Saturday, 19 November 2011

Scoops Reports 2011 - 19 November 2011 Grey Hill

Wigtownshire Ramblers 19 November 2011 Grey Hill

  Mist beginning to lift at last.

Another barbed wire fence safely climbed with the aid of Cath’s pipe insulator and people’s help!

Jim’s photo

Cath, Frances, Allan, Leslie, Jack, Audrey, Charlotte, Rachel, Mary Sloan, Peter, Pam (Willie Wallace’s niece), Irene, Richard, Jim, Ken, Paul, Carl, Peter, Gordon, Douglas and Christine. Woodlands hotel provided the ramblers with a convenient start for this Saturday’s walk. The new gardens and pond were admired before the steep slog began, up a twisting path to the monument in a gap along the Girvan ridge. The going was slow, muddy and very warm.
Although the monument stands proud of the hillside from below, it is in a sorry state. The iron railings that once surrounded it have mostly been removed and the stone facings and inscriptions are dilapidated and in danger of total collapse. It commemorated the once owner of Ardmillan castle below, who was part of the army detachment which took the Cape of Good Hope in 1795. Major Crawfuird also served in India.
The next objective was Cairn Hill (248m), reached by walking through the boggy pass and climbing gently beside a tumbled wall. The views from here towards Girvan showed Byne hill and its pillar which had been given a miss today, the reservoir by Pinminnoch, and the surrounding fields, but mist was rolling in across the further hills and sea. There was now a quad bike track to follow to the next summit, Fell Hill (266m), where there were no longer any views at all. The great expanse of moor and bog to the east of the ridge, which is Greyhills nature reserve, managed by the Scottish Wildlife Trust, was hidden by the mist which became thicker as the party descended a small defile and then ascended quickly to the highest point of the day, Grey Hill (297).
This area is famous for a special geological outcrop of the metamorphic serpentinite rock, formed by the extrusion of magma combined with minerals to form a lustrous, soft, dark green rock which is easily carved, thus giving it the alternative name of soapstone.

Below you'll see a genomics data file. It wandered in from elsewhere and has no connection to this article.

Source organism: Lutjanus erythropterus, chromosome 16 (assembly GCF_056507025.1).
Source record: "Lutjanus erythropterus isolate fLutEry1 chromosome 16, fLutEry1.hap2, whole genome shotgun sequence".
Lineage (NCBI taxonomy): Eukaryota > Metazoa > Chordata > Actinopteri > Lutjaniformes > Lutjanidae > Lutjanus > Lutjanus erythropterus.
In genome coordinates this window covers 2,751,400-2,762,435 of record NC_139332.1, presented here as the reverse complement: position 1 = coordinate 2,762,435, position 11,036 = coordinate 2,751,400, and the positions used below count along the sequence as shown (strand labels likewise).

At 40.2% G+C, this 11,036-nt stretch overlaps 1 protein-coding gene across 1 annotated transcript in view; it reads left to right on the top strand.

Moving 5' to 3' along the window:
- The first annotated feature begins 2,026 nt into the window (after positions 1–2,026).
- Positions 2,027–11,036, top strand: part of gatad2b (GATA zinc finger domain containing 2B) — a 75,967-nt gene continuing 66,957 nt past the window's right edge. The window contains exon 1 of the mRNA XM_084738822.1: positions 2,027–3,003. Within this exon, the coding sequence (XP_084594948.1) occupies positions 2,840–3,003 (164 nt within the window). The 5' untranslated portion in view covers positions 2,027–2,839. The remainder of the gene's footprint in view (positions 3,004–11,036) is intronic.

The wind had become bitingly cold so lunch was delayed until the shelter of a west facing hollow was found, when the mist lifted slightly and a good view was obtained of Ailsa Craig, rising majestically from the still hazy sea.   The last ascent, up Pinbain Hill, had good views of the near surroundings – the Lendalfoot hills and glen - and the sun at last came through as the old coach road below was reached. There were still a few waxcaps to be seen on the hill, small, bright red and orange fungi which grow on poor, unfertilised, and well cropped land. They are a special attraction of these hills in autumn.
The path now took the route of the Ayrshire Coast path, above Kennedy’s pass, as far as Ardwell farm. This old coach road was built about 1780 and on this stretch is still well surfaced. An old shepherd’s cottage at Kilranny, now used as a gathering pen for sheep and cattle, and two radio repeater masts were passed, as this delightful high level track was walked, in relative warmth as the sun shone and the wind abated. A tall waterfall was dutifully photographed by the enthusiasts before the party descended to lower, rougher ground and the company of two bulls and a crowd of cows and calves.
The ground became very muddy as the farm road was followed, churned up by the accompanying cattle which were at last left behind at a gate, giving entrance to a boggy field above Ardmillan caravan site. There was no sign of the demolished castle, the home of Major Crawfuird, whose monument had been the landmark at the start of the walk. After wetly negotiating a route behind Crow wood, and passing down a quarry road, it was a very relieved twenty one ramblers who at last escaped the mud and arrived back at Woodlands for welcome refreshments. I enjoyed ALL of my HUGE scone despite promising myself I would save half of it to take home, while some others were far more conservative in their cake consumption!  Cath, Charlotte, Audrey, Rachel, Irene, Mary, Richard, Jim, Ken, Paul, Pam, Carl and Peter and I enjoyed one another’s company as well as the cakes! (OK, I know you didn’t have any, Peter and Paul who sat at my table!) 

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